That is exactly what the story in Ezekiel is about.

Ezekiel has a dream about a valley of dry bones, and he wonders if they might ever be reanimated. A voice tells him to speak to the bones, to prophesy. Now, to prophesy isn’t to tell the future; it’s to tell the truth. It’s to speak the word of God in a way that people can hear and apply it in their moment of need. It can be a word of challenge or a word of comfort, but it is usually a call to action.

So Ezekiel is instructed to tell the bones, “You have more living to do!” And then he is even to prophesy to the wind…to give the wind a call to action. “Come Wind, and blow new life into these old bones.” And the bones rise up and form a thriving community again.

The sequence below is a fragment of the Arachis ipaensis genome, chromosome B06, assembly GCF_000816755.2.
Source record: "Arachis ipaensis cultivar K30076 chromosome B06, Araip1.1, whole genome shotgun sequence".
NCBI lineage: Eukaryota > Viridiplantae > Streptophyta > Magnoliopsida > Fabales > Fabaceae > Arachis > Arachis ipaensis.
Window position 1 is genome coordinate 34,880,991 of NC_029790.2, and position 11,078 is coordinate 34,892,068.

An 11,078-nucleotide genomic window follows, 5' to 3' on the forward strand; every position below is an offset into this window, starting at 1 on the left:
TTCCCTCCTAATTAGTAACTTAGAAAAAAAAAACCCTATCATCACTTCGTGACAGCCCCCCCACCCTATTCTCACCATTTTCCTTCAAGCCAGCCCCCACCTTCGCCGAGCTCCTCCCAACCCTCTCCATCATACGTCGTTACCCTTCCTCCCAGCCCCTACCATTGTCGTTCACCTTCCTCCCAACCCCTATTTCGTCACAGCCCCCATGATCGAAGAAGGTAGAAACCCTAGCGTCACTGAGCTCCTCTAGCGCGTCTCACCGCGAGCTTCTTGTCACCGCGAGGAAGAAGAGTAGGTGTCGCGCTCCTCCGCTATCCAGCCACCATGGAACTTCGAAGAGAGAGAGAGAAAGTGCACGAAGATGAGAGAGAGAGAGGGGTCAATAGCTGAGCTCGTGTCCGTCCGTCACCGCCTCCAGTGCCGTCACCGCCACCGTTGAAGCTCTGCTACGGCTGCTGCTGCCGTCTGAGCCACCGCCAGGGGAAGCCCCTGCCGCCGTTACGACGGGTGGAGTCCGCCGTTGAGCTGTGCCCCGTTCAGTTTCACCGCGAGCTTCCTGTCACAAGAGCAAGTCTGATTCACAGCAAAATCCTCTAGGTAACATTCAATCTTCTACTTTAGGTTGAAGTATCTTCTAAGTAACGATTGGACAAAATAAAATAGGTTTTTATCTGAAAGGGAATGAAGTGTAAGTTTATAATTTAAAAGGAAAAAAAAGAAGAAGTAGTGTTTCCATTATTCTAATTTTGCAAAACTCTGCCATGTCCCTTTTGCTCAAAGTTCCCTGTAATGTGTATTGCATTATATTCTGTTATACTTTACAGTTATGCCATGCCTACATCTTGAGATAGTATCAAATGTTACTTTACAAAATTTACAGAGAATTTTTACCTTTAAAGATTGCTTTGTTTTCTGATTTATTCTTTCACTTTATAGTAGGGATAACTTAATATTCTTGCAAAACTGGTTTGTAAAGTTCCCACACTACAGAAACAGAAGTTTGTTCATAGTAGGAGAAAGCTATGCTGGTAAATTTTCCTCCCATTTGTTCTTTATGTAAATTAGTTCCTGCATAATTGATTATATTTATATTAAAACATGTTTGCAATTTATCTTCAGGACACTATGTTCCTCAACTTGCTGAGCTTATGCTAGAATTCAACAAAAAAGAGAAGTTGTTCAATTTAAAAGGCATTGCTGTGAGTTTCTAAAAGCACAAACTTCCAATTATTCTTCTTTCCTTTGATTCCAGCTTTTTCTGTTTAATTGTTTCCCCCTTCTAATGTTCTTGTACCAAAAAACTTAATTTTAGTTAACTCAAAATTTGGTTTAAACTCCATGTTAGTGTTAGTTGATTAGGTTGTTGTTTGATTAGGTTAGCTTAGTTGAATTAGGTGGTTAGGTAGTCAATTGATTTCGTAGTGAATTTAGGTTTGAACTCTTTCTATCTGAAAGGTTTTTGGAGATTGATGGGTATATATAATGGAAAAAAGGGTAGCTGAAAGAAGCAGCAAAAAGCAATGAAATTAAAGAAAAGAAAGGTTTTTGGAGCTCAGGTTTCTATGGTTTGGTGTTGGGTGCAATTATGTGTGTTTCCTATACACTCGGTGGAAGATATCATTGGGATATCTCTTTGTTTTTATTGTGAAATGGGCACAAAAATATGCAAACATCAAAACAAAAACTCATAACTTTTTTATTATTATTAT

Ezekiel understands that this bizarre dream is meant to have him encourage his own community. They feel lifeless, overwhelmed, defeated, used up, worn out. He is to pray for them and encourage them and remind them that the future has infinite possibilities.

The story of the bones and the story of Lazarus, I believe, share a purpose: to encourage those who feel like life has passed them by, or as if life has nothing more to offer, to tell them, “God isn’t through with you! Rise up and start moving forward again.”

I’ve seen churches that were facing extinction experience a revival of passion and purpose and become thriving faith communities again.

I’ve seen people who were rejected by their families form new families of choice that were loving, functional, joyful, and life-giving.

I’ve seen people who were not the best parents get a second chance and prove themselves to be absolutely heroic grandparents.

I’ve seen old emotional wounds finally heal.

I’ve seen people who dropped out of school go back 50 years later and finish what they started.